Like Adventure Time, Steven Universe maintains a sense of reality in the midst of a fantasy world. A lot of that has to do with the look of the characters. Steven isn't your typical boy hero. He has chubby cheeks and a gem stone stuck inside the bellybutton that he frequently flashes. His personality is more gleeful than serious. Similarly, the Crystal Gems are not built like typical teen heroines. Garnet is tall with wide hips and long legs. She is soft-spoken, but a born leader. Amethyst is short and curvy and extremely energetic. Pearl has a lithe frame and ballet perfect posture. She appears to be the most methodical of the Gems.
“It was always really frustrating when you see a cartoon and everyone looked the same,” says Sugar. “I really wanted them to represent people that I knew, that I had never seen represented in a cartoon before, personalities and body types.”
Steven Universe smashes the archetypal characters found in action cartoons. “Action shows tend to want to have really idealized characters across the board that are cool and perfect,” says Sugar. “I always found that really uninteresting.” Sugar is more interested in the “normal” person attempting extraordinary feats. “When that person achieves something, it always means more,” she says. “They can't do what the hero can do, but they try anyway.”
That Sugar is the first woman to create a show solo for Cartoon Network is a big deal in an industry where there are few females in top creative positions. Sugar pauses to carefully craft her response when asked about the situation for women in animation. “I think that things are shifting and have shifted since I was a teenager,” she says. She mentions access to comic books and animation has been increasing for young women thanks to the Internet. At 26, Sugar is part of a generation who grew up with unprecedented access to media. That's how she was able to develop her own interests. “You can find all this amazing art and you can draw from it and you can be as good as you want to be as long as you don't let anything discourage you,” she says. “I really think that things are going to be different in the future.”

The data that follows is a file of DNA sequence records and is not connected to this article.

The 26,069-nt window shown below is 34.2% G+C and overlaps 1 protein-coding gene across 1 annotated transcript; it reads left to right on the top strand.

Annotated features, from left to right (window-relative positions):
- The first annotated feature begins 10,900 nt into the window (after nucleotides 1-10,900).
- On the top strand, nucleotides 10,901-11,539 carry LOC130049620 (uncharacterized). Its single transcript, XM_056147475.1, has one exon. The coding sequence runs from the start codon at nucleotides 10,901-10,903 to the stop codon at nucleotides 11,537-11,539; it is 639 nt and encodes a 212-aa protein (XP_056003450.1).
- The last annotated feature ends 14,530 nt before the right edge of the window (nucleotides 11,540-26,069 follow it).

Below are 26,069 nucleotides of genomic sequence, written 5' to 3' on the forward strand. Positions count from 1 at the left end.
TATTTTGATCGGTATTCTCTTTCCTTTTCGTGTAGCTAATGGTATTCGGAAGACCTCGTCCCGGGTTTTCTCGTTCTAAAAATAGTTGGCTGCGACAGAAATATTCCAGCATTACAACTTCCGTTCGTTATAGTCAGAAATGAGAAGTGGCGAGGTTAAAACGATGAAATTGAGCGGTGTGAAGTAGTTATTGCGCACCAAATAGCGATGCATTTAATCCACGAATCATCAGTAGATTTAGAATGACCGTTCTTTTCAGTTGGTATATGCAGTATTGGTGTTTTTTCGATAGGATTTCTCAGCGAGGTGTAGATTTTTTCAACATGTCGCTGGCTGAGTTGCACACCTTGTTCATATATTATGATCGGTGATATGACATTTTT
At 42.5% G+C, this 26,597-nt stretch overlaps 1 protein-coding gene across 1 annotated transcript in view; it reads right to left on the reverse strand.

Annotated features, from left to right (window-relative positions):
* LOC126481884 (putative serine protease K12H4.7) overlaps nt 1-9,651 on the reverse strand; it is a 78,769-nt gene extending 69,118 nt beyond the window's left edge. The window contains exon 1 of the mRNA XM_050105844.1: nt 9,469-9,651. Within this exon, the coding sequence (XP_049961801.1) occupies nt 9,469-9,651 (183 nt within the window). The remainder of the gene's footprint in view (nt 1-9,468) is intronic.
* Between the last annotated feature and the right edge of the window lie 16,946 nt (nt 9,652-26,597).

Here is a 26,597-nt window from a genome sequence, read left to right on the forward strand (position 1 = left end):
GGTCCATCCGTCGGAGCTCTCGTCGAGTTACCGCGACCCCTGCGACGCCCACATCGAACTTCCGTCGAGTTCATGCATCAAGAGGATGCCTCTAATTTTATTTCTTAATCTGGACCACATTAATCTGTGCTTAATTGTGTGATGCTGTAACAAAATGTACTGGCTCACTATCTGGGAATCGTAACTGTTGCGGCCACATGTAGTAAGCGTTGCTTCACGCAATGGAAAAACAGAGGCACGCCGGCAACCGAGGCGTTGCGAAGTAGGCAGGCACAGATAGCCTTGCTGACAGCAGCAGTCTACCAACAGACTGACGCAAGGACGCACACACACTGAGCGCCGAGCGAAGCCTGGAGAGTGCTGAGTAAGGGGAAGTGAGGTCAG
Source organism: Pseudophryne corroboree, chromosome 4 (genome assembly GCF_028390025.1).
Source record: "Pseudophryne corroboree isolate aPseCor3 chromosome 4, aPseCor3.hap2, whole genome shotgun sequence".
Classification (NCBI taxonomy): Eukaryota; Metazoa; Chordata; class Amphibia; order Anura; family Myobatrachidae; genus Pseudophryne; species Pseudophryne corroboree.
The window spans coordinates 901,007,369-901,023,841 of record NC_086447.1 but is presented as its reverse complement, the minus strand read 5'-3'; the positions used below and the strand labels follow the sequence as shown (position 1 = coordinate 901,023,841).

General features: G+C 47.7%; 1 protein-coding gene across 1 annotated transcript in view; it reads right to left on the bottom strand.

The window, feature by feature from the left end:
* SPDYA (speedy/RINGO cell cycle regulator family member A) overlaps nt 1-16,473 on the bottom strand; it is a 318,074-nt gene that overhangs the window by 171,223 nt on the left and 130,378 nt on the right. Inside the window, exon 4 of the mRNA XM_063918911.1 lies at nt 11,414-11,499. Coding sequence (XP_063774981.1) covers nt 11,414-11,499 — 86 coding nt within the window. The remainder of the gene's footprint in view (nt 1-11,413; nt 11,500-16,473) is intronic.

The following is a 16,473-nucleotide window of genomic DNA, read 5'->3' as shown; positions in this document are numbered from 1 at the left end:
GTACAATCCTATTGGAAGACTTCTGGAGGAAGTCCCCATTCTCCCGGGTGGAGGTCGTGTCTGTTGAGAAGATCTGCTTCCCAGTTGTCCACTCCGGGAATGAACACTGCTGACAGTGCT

Curtis Lelash, vice president of comedy animation for Cartoon Network, seems to agree with Sugar. “I think there's a lot more women who have grown up watching cartoons, reading comics, watching anime, playing video games who aspire working in animation,” he says. “We have way more women working in the studio than we have in the past.”
Like Sugar, Lelash believes that we will see more women creating and running animated shows in the near future. “I think it's taken a while to get here, but I think that the second [solo female show runner] is going to happen a lot faster,” he says. “It will be way more of a balance moving forward.”
Sugar says that she hasn't experienced any sort of discrimination as a woman in the animation world. She does, however, understand the concerns of female comics and cartoons fans who have discussed the pressure to defend their interests. This goes back to Sugar's childhood and SWAT Kats and why she created Steven Universe. “I didn't want to feel that it was something that I wasn't supposed to like. That was definitely something that I had to do, that I had to decide,” she says. “I'm not going to defend this because I have every right to have access to this and I can do this.”
She continues, “I think that there is definitely a need to defend it, but I hope that's becoming less and less true. Everyone should get to enjoy what they enjoy and not make a case for it.”
Steven Universe premieres on Cartoon Network tonight, Nov. 4, at 8 p.m. (7 p.m. Central time.)